Information compiled by the GradSchools.com team - last updated September 2010
Unfortunately for most graduate students, the debt they have after earning their degree is a simple fact of life. What is not so simple for many is how to repay that graduate school debt.
The bottom line is that the debt must be paid, but students have several avenues they can take to repay the loans they had to obtain in order to continue their education.
A practice that will help students when it comes to paying debt in graduate school is keeping all financial aid and loan documentation together and organized. When they obtain their loan, students will be granted a grace period after which they must begin repayment. How much they can afford to pay each month toward loans should be based on projected future earnings and other financial obligations, including any credit card debt incurred during graduate school.
Debt repayment plans
Graduate students can repay their loans in several different ways, and each option varies regarding monthly payments and accumulation of interest payments. The most basic plan is the Standard Repayment Plan, which requires graduates to pay the same amount each month for 10 years. Those who choose this plan pay less interest than others may, because their payments are higher and the debt is paid more quickly.
Graduated Repayment Plans are designed for graduates with low incomes and who are beginning a career or business. Payments begin low and increase every few years. However, if this is the plan one opts to use to pay graduate school debt, it is crucial to realize that interest can add up rapidly, as it is based on the amount of the unpaid balance.
Graduates who need a more flexible repayment plan can choose the Extended Repayment Plan, which lengthens the term of repayment to 12 to 30 years, depending on the amount of the loan. Many lenders allow for the combination of extended plans with graduated payments. Payments will be lower, but other costs will increase.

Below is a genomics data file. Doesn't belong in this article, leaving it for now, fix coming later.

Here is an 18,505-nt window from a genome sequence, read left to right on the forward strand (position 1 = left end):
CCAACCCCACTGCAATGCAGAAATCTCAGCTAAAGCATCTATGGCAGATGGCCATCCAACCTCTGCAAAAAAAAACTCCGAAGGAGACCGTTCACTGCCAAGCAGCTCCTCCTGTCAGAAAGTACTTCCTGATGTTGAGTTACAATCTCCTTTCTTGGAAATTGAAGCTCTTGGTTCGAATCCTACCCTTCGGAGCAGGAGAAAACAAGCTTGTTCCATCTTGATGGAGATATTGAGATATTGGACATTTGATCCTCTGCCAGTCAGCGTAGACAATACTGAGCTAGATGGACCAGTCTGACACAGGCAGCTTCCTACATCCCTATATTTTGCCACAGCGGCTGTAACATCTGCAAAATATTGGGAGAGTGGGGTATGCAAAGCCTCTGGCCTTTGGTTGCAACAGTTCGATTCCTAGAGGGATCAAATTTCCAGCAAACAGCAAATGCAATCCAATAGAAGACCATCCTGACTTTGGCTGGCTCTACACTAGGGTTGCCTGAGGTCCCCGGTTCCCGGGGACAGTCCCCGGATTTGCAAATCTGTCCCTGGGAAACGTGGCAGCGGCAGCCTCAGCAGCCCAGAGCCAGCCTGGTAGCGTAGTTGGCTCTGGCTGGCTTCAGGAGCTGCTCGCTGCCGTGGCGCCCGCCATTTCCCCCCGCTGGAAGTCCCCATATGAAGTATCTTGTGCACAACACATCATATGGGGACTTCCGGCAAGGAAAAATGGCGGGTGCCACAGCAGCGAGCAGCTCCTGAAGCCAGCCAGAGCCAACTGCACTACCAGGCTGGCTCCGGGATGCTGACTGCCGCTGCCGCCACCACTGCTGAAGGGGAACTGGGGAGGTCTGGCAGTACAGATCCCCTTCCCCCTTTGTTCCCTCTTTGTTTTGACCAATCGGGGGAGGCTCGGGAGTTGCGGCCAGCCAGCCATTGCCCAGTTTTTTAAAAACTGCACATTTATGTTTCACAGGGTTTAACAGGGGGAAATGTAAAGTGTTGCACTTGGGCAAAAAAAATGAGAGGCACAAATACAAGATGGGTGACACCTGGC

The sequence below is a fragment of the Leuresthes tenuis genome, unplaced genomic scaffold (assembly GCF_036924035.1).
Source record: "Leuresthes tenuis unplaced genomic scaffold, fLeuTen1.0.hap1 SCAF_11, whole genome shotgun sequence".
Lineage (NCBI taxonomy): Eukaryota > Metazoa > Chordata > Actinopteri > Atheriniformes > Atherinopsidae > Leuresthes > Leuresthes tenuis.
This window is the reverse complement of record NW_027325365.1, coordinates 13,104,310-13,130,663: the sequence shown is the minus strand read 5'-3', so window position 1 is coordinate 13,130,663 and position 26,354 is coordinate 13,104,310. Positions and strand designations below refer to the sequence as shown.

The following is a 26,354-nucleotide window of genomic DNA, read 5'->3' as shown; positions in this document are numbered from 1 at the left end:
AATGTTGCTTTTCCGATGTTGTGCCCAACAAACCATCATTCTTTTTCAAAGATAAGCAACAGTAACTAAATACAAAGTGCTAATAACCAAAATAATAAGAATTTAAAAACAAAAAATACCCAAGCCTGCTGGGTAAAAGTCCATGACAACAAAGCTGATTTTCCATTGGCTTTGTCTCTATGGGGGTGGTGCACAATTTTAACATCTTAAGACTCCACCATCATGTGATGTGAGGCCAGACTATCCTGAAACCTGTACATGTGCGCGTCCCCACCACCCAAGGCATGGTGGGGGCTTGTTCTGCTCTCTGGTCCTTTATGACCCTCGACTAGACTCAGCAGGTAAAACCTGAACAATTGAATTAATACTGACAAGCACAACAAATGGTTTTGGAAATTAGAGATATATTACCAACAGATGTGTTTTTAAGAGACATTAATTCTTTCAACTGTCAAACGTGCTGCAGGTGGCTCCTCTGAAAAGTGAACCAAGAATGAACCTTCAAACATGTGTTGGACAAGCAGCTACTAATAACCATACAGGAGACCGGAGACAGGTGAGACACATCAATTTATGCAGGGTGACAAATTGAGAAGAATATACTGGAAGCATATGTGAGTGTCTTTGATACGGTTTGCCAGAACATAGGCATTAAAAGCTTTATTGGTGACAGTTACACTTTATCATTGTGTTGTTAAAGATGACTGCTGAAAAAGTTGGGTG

The Income-Contingent/Income-Sensitive Repayment Plan involves monthly payments that are annually based on what the graduate earned the year before, household income and the amount of the loan. Annual payments will always be 20 percent of discretionary income or lower. In order to utilize this plan, graduates must allow the IRS to share their income information with the U.S. Department of Education.
More loan payment options
If you cannot work with one of the repayment plans above, other options exist. Deferment will suspend eligible loan payments for a fixed period of time. Meanwhile, forbearance will temporarily suspend payment, allowing for a time extension or temporary reduction of monthly payment amounts. However, if this is the way graduates choose to pay off debt, they should keep up with the interest payments to prevent costs from building up.
Graduates can also seek to negotiate new repayment terms that better suit their income. Federal employees may be eligible for the government's Federal Student Loan Repayment Program. The program enables certain agencies to make payments on eligible workers' federally supported loans. Agencies can pay up to $10,000 per year.
Another repayment alternative is to consolidate graduate student loans. Consolidating loans has its benefits and its drawbacks, and can be confusing. However, graduates can consolidate loans whether they are federal or private loans. While private consolidation interest rates can be either fixed or variable, federal loan interest rates are fixed.
Loans cannot be consolidated if in default, and before consolidation, graduates must consider how many loans and lenders they have. They should also determine what their other monthly financial obligations will be. The biggest benefit of consolidating loans is that repayment terms can be extended and monthly payments may be reduced by as much as 51 percent. Check out our article about consolidating graduate student loans.
No matter what option you choose to pay off graduate school loans, you should avoid default any way you can. If graduates don't pay and they default, lenders can seize a portion of their paycheck and all their tax refunds. In addition, loan balances will increase, collection fees will mount and credit will be damaged.
Obviously, you don't want that, especially as you start your successful new career. So take advantage of the options available and get the weight of debt off your shoulders.
It's important to remember that policies change. Make sure you research your options carefully. These links will help you get informed:
- US Department of Education - Offices of Federal Student Aid
- Ed.Gov - Federal Perkins Loan Program
- Ed.Gov - Direct Stafford Loans
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